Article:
In the midst of the pandemic, graduate student Coleman Simpson found a way to support fellow CALS students: He successfully applied for a $13,000 grant to offer counseling services.
Learn more: go.ncsu.edu/CALSCounselingSupport
Simpson, a master’s student in agricultural and extension education, serves as NC State’s Student Senate president. We asked Simpson what motivates him to advocate for others.
What led you to apply for the counseling services grant?
One of the most impactful experiences I’ve had on campus is being part of the Oaks Leadership Scholars, which is a leadership program designed for College of Agriculture and Life Sciences students. That’s where the whole mental health project idea came from. Dr. Monica Osburn, director of the counseling center, talked to us about mental health amongst students and data they had collected. I just had this whole moment: College students are facing a crisis, in and out of a pandemic, around mental health.
Farmers and producers are also facing a mental health crisis. There’s a beginning foundation of research about what is going on in the mental health of rural communities: lack of resources, contributing factors and stressors, like you can’t control the weather, you can’t control the economy. Some states like New York have a rural health network that offers mental health and wellness services. North Carolina does not.
I’m a grad student. I don’t have time to build an entire network, unfortunately. But I know so many classmates, friends and other people in the college that are going to go back to the farm or start their own production when they graduate. Let’s start with them, and let’s give them these resources.
What lasting impact do you hope will come out of the grant?
For students, working on destigmatizing our conversations around mental health and showing it’s OK to need counseling services and support. Then with faculty and staff, taking it a step further to, “Here’s how you support students in crisis, and here’s how you support students who need help.”
This is an intentional drive for supporting students. We have a lot of great academic supports. We have a lot of career and professional development supports. But we also definitely need to make sure that we have wellness support so we’re taking care of students holistically.
What brought you to CALS?
I am from Sampson County, which is rural, very agricultural. But I was a theater kid, so I was as far away from the fi eld as possible for a long time. And then I got involved in FFA in high school. I fell in love with the public speaking events. I was like, “A stage? I love it.” And I also loved the skills that it helped me cultivate.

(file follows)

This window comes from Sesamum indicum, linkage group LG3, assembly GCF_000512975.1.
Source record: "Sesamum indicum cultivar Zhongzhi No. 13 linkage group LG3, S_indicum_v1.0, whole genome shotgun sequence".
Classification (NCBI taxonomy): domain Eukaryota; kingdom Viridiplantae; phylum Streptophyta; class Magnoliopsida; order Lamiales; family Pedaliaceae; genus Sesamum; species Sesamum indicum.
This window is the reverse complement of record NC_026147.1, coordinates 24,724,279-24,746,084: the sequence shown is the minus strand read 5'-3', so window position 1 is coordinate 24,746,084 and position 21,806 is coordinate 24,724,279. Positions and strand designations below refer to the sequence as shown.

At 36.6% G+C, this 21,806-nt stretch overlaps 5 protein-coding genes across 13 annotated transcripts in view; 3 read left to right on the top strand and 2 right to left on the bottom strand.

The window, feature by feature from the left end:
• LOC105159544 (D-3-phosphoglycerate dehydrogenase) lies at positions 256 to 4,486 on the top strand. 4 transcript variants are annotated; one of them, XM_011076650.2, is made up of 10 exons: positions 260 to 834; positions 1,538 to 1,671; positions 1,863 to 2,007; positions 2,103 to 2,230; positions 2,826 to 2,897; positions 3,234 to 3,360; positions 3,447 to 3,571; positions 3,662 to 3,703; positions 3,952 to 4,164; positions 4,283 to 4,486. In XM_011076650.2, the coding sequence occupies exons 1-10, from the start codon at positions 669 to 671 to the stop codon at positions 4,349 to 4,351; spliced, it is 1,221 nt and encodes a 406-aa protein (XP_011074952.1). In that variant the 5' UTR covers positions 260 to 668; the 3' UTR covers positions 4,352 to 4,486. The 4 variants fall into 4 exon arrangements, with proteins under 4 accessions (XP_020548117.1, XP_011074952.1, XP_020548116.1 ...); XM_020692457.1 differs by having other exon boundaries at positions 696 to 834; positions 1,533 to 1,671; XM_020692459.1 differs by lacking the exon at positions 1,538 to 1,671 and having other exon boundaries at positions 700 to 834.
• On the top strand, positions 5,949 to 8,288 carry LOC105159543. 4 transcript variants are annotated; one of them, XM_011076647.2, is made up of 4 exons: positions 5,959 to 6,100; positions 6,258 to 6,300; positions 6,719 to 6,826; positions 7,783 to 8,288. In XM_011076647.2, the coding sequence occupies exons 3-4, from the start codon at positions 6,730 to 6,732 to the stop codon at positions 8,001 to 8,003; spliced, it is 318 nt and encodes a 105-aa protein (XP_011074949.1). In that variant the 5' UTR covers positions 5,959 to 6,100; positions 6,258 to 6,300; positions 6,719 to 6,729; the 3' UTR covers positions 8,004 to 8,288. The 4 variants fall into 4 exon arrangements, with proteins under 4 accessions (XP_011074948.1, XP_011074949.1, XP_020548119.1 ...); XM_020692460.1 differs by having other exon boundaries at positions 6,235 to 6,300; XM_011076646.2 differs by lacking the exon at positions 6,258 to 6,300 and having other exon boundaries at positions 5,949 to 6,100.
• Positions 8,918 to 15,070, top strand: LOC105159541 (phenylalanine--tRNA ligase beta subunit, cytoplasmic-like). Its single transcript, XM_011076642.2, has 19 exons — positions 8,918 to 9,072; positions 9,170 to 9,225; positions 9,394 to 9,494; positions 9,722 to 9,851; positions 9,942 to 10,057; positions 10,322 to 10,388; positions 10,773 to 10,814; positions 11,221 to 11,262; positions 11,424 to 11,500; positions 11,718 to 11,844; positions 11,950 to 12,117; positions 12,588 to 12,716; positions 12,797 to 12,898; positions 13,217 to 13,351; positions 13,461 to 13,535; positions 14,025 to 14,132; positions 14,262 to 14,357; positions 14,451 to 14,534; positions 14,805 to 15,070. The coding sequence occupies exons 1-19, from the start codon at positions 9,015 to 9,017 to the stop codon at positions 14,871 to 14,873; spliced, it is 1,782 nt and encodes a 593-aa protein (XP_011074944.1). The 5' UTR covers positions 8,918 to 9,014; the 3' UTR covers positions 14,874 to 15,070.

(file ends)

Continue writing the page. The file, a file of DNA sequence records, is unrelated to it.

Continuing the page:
My advisers at that time, Elizabeth Pack and John Fortner, built me up and kept me in check when I needed it, because I was a teenager. I loved the fact that there’s this whole industry that touches the world and provides so many resources—feeding everyone, providing clothes, providing medicine. Working in our greenhouse, it was fun to just literally see the fruits of your labor.
So I came to NC State. I got accepted into the agricultural education program, and I got lucky enough to be invited to join the Thomas Jefferson Scholars, which is a dual degree program between CALS and CHASS (the College of Humanities and Social Sciences).
Did I read correctly that you studied poultry science and political science as an undergraduate?
My junior year, I realized I did not want to teach in a traditional high school classroom and wanted to focus more on leadership development of people. So, I switched into the agricultural science degree in the same department.
I was doing a horticultural concentration, which I kept, but then my very first class in college was Intro to Poultry Science. Dr. Lynn Worley-Davis is a phenomenal professor. And I was like, “Huh, I like animals.” I enjoyed learning how you raise chickens, process them and care for them, so I picked up a poultry science concentration.
I took all the leadership classes taught by Dr. Jackie Bruce and Dr. Katie McKee (in Agricultural and Human Sciences) and those were super fun. That’s why I decided to come back to grad school. I’ll graduate with a Master of Science in agricultural and extension education, and I just got accepted into the master’s program in public administration. I like this hybrid of agriculture and leadership and policy and government. I think that’s where I can make the greatest impact in the world.
Did you contribute to a book with Dr. Bruce and Dr. McKee?
In fall 2019, Oaks student Libby Indermaur and I wrote a case study on allyship. We primarily took it from an LGBTQ lens, talking about how to support LGBTQ students in the agricultural programs, what it means to use gender-neutral and gender-affirming language, what it means to understand that you can’t assume that I’m going to have a girlfriend. It’s difficult to navigate those types of conversations if you’re not comfortable with being out in your identity and what questions you need to reflect on, how you can support students.
You describe yourself as a theater nerd. Are there any characters from stage or screen who’ve inspired you?
Elizabeth McCord from “Madame Secretary.” If I was ever in government, she’s exactly who I would want to be, someone who’s whip-smart and stands in her values and always tries to do what’s right, even if it’s not expedient or the smart thing to do. And I’m behind on the TV show, so, if someone’s reading this, don’t text me with the spoilers.
Another favorite from theater has been Elphaba from the “Wicked” musical. I found her in middle school, which was when I saw “Wicked” for the first time and when I came out of the closet. Someone who was navigating being different and having people acknowledge you as different and perceive you to be bad just because there’s something different about you, really resonated with me. I also just love the music.